On July 9th, 2010 I set out on my longest and most risky adventure. I decided to drive – alone – across the United States with no set path and just a list of things I wanted to see. The only definitive schedule I had was that I needed to be in Los Angeles by July 24th for a 6 pm flight to a conference, and that I needed to be back in New Jersey by August 20th for a close friend’s wedding. Approximately 14,000 miles later I rolled up to my parent’s house at 10 pm on August 18th, late for dinner, but feeling great.
In between those days I had run-ins with large animals, the border patrol, a very weird cop in Oregon who accused me of being a drug smuggler, a sand dune that trapped me in 110 degree heat for hours while waiting for help, and had a run-in with a guy right out of a Steven King story in the middle of the desert who literally said “you’re not from around here, are ya…” I visited 34 states (and one wrong turn into Mexico), dozens of national/state parks and monuments, and countless scenic overlooks.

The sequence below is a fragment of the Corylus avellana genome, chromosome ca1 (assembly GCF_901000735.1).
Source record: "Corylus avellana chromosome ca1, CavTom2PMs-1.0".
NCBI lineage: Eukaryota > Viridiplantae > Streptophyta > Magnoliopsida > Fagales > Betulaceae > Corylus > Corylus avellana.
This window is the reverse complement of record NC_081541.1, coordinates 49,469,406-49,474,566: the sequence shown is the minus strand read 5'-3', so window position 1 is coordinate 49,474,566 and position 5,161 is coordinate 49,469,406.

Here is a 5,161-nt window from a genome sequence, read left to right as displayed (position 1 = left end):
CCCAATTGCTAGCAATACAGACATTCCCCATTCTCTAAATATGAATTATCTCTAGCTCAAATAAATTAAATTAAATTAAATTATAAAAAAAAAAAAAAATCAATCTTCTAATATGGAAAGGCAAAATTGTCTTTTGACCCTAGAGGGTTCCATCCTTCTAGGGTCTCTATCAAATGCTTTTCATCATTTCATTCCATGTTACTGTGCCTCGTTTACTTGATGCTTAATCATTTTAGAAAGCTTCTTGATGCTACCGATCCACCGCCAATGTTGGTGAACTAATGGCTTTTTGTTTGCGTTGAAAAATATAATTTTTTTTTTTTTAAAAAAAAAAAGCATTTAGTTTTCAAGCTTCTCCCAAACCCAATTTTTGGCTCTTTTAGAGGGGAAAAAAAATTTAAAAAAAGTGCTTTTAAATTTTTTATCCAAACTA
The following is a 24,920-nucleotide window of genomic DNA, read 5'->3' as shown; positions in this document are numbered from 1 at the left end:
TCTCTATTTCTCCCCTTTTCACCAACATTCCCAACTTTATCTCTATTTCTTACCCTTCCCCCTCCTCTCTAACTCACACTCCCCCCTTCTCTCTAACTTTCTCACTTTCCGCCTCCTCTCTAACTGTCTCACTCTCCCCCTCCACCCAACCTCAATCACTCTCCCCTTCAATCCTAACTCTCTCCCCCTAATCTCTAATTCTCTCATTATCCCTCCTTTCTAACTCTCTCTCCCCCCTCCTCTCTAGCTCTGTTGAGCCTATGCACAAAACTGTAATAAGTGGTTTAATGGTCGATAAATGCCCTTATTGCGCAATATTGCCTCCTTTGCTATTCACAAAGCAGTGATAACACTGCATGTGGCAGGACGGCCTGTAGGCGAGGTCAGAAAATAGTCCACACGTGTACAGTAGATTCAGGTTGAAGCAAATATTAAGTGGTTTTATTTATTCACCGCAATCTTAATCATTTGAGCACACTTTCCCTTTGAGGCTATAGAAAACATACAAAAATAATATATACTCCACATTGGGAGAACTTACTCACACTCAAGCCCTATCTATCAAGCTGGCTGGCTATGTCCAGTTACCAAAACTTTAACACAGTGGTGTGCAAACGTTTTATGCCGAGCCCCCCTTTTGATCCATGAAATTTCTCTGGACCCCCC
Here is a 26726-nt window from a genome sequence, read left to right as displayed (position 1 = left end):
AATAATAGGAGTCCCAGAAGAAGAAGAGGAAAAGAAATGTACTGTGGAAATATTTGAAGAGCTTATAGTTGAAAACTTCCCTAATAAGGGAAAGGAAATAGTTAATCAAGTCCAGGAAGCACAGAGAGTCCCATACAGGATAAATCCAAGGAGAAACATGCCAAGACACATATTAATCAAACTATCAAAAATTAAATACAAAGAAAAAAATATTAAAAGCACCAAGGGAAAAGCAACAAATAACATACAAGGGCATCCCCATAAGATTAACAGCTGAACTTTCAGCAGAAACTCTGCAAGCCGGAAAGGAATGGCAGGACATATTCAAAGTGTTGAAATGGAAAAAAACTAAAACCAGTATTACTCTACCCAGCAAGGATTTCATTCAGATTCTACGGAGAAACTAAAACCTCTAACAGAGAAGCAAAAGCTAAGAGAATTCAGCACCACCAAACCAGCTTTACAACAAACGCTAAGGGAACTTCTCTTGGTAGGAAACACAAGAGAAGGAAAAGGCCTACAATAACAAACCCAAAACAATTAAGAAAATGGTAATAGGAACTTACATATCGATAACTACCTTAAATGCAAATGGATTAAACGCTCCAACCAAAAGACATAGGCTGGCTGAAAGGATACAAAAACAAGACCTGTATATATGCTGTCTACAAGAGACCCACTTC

I took wrong turns, had surprise encounters with bizarre Americana (and Americans!), and often was treated to sights and sounds that only existed for me in that moment. I re-connected with friends I hadn’t seen in years and made some new ones on the road in the strangest of circumstances. It was the closest thing I had in my life to a Tolkien-like adventure (well except for that time Ariel and I ACTUALLY went to Middle Earth seven years later) that often felt like something right out of The Hobbit.
The experiences I had changed me forever and the things I learned on this journey have become part of every travel experience I have had since then. This was the original Main Quest, that in many ways has still not come to an end.
And likely never will.